First, do no harm

Vinton G. Cerf

pp. 463-465

Despite the widely held perspective, which I share, that the Internet and its burgeoning applications have brought enormous benefit in the form of access to information and facilitation of innumerable transactions of all kinds, it is also inescapable that this increasingly pervasive infrastructure can be used in harmful ways. Put another way, this Garden of Eden has its share of snakes. One is rapidly drawn to the writings of Jean-Jacques Rousseau, John Locke, Thomas Hobbes, David Hume, and Hugo Grotius, among others, for insights. Like many other pervasive examples of infrastructure (e.g., roads, waterways, financial transaction systems), there are opportunities for deliberate (and accidental!) harms to befall the users of these systems. Ethics provides us with ways to view these potential hazards and a rationale for their mitigation. The paraphrase of the historic Hippocratic oath is sometimes rendered: “First, do no harm,” and this might well be an ethical commitment the users, makers, and operators of the Internet and its applications might undertake.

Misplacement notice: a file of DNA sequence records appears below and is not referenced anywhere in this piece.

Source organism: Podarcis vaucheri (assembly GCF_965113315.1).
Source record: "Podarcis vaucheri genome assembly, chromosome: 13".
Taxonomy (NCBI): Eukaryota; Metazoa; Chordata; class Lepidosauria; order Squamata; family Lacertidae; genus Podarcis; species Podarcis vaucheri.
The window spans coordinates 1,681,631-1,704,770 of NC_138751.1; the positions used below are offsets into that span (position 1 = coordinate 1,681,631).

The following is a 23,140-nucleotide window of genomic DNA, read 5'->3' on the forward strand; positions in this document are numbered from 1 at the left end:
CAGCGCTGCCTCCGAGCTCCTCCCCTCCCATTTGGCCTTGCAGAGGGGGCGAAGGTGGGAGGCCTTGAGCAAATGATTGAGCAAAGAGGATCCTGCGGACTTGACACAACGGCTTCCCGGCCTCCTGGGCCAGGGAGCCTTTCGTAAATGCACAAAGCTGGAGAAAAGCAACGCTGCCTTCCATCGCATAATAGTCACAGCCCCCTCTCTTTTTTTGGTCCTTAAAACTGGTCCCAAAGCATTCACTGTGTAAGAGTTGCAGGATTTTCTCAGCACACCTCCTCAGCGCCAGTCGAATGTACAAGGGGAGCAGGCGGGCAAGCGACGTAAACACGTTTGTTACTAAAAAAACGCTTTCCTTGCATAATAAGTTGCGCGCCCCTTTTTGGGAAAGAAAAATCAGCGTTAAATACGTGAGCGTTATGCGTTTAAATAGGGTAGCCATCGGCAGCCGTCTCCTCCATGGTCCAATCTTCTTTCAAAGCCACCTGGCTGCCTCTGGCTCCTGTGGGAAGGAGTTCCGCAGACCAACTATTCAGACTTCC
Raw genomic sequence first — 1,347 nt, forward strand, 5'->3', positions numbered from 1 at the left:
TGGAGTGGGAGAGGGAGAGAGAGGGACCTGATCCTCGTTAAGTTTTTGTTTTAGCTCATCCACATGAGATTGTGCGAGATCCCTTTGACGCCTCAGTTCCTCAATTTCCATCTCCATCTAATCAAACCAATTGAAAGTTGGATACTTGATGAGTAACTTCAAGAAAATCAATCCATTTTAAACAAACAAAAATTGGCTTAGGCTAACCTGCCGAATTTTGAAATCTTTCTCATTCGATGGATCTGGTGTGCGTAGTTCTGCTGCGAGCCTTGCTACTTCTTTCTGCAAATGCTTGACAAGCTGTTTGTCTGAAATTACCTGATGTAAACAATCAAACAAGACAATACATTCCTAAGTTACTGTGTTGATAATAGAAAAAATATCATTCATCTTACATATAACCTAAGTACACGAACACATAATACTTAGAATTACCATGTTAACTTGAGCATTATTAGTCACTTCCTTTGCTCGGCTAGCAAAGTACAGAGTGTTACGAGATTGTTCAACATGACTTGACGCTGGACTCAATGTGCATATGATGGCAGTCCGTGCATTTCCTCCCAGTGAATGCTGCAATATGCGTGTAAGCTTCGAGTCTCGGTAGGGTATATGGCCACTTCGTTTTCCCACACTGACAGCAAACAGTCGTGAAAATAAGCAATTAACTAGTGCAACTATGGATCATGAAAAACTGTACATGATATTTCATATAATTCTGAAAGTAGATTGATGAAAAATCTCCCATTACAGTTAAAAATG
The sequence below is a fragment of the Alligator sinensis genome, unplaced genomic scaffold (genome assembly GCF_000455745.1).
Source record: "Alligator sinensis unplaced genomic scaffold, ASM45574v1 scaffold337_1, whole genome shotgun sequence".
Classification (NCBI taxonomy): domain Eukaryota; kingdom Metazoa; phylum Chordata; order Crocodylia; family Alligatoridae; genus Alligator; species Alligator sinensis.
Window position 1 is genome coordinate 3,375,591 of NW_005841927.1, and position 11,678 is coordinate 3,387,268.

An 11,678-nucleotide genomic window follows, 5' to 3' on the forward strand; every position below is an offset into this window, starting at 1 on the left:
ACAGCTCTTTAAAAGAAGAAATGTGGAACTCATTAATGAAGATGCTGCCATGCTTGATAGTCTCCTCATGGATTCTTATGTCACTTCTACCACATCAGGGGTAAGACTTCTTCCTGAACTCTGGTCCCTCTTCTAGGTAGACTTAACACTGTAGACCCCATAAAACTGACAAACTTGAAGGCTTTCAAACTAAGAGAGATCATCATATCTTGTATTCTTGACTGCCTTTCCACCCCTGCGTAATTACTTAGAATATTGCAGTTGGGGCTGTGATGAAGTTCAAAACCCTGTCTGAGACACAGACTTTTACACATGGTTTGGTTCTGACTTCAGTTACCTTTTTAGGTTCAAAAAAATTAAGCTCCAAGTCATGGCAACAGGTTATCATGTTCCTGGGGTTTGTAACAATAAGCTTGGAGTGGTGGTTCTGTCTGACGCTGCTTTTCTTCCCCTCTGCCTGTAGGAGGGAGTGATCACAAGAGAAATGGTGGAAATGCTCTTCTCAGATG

Publication details

DOI: 10.1007/s13347-011-0056-1

Full citation:

Cerf, V. G. (2011). First, do no harm. Philosophy & Technology 24 (4), pp. 463-465.

This document is unfortunately not available for download at the moment.